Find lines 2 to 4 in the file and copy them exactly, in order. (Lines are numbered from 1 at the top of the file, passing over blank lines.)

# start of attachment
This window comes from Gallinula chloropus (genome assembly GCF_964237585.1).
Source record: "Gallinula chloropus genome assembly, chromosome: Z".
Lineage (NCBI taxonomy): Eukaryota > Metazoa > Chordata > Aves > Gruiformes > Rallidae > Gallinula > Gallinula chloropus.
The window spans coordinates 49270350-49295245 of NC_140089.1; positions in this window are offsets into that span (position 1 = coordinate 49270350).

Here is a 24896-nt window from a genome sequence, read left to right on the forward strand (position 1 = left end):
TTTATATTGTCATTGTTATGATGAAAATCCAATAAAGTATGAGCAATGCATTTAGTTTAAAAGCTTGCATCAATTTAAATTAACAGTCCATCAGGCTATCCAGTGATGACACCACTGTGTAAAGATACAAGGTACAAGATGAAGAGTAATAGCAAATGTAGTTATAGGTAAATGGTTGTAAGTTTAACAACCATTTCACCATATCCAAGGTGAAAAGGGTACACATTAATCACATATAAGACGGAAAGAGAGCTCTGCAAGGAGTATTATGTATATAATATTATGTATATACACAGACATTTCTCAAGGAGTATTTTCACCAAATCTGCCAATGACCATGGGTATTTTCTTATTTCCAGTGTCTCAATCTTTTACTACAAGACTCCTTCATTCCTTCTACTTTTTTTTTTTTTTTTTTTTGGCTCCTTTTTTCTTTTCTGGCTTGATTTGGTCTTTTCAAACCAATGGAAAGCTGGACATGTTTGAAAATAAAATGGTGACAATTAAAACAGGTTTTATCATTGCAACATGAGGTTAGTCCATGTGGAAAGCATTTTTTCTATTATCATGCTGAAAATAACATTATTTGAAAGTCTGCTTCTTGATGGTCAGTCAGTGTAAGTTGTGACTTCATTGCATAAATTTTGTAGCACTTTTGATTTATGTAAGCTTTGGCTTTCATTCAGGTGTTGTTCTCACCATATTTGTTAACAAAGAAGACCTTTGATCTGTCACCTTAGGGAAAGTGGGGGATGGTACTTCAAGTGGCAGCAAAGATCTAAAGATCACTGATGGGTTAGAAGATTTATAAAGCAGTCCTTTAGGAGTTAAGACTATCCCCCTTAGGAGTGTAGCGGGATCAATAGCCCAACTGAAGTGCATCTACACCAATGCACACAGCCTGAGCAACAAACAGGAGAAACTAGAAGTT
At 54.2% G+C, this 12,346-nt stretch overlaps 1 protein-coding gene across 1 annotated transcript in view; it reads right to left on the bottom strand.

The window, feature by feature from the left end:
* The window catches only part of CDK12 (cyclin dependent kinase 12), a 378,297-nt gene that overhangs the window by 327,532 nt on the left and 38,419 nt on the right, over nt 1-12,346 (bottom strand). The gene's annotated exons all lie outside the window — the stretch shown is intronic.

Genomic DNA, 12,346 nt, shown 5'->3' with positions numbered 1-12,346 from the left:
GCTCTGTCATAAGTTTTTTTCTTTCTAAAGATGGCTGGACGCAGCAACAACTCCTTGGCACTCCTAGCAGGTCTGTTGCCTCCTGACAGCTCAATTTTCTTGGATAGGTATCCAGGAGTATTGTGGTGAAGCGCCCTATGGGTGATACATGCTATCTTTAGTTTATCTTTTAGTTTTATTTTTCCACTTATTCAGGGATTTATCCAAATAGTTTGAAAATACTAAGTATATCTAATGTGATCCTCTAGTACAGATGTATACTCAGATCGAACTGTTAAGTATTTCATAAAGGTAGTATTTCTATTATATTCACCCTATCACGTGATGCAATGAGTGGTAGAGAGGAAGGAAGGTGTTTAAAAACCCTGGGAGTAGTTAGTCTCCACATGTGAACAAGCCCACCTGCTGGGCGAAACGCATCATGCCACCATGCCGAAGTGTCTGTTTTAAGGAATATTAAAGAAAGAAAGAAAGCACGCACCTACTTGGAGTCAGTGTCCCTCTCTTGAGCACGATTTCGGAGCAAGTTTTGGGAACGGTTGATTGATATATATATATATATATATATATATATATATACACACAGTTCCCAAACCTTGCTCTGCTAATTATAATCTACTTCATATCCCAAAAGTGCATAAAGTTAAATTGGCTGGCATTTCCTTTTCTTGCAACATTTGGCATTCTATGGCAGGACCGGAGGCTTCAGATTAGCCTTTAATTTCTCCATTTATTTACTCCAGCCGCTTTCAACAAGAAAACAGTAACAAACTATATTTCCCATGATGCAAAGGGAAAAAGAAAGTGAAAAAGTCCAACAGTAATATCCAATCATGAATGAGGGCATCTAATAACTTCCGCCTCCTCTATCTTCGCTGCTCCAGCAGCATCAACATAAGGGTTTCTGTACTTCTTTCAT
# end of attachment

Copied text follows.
Source record: "Gallinula chloropus genome assembly, chromosome: Z".
Lineage (NCBI taxonomy): Eukaryota > Metazoa > Chordata > Aves > Gruiformes > Rallidae > Gallinula > Gallinula chloropus.
The window spans coordinates 49270350-49295245 of NC_140089.1; positions in this window are offsets into that span (position 1 = coordinate 49270350).